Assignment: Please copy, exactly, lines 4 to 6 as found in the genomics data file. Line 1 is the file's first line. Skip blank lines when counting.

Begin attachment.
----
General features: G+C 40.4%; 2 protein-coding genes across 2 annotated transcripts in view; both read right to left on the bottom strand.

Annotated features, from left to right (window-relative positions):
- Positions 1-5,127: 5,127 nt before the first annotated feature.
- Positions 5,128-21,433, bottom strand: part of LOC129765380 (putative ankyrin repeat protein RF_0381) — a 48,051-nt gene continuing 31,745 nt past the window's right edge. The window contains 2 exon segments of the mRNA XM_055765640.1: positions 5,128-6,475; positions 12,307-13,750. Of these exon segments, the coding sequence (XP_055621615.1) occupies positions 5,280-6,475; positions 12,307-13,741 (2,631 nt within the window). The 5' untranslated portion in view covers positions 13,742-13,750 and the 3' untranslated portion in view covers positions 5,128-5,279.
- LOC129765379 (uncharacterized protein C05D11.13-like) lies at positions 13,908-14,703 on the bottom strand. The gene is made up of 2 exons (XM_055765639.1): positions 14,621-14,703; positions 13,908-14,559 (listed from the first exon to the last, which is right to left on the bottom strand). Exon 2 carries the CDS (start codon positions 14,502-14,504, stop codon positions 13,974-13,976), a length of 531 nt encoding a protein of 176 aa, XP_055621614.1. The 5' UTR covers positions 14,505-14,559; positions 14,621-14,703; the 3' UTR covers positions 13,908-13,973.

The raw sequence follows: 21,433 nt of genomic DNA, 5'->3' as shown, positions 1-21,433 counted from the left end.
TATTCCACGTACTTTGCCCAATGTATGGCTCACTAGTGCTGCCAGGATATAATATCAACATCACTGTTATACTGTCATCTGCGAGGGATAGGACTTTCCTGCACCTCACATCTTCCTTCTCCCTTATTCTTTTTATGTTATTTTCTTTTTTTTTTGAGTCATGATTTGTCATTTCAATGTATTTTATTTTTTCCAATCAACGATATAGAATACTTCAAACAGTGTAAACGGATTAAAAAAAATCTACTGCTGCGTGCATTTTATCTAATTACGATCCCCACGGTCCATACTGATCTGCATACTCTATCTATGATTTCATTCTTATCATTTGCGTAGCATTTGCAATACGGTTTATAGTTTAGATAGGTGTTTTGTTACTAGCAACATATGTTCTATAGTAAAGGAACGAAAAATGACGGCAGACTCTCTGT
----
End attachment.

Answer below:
- Positions 5,128-21,433, bottom strand: part of LOC129765380 (putative ankyrin repeat protein RF_0381) — a 48,051-nt gene continuing 31,745 nt past the window's right edge. The window contains 2 exon segments of the mRNA XM_055765640.1: positions 5,128-6,475; positions 12,307-13,750. Of these exon segments, the coding sequence (XP_055621615.1) occupies positions 5,280-6,475; positions 12,307-13,741 (2,631 nt within the window). The 5' untranslated portion in view covers positions 13,742-13,750 and the 3' untranslated portion in view covers positions 5,128-5,279.
- LOC129765379 (uncharacterized protein C05D11.13-like) lies at positions 13,908-14,703 on the bottom strand. The gene is made up of 2 exons (XM_055765639.1): positions 14,621-14,703; positions 13,908-14,559 (listed from the first exon to the last, which is right to left on the bottom strand). Exon 2 carries the CDS (start codon positions 14,502-14,504, stop codon positions 13,974-13,976), a length of 531 nt encoding a protein of 176 aa, XP_055621614.1. The 5' UTR covers positions 14,505-14,559; positions 14,621-14,703; the 3' UTR covers positions 13,908-13,973.

The raw sequence follows: 21,433 nt of genomic DNA, 5'->3' as shown, positions 1-21,433 counted from the left end.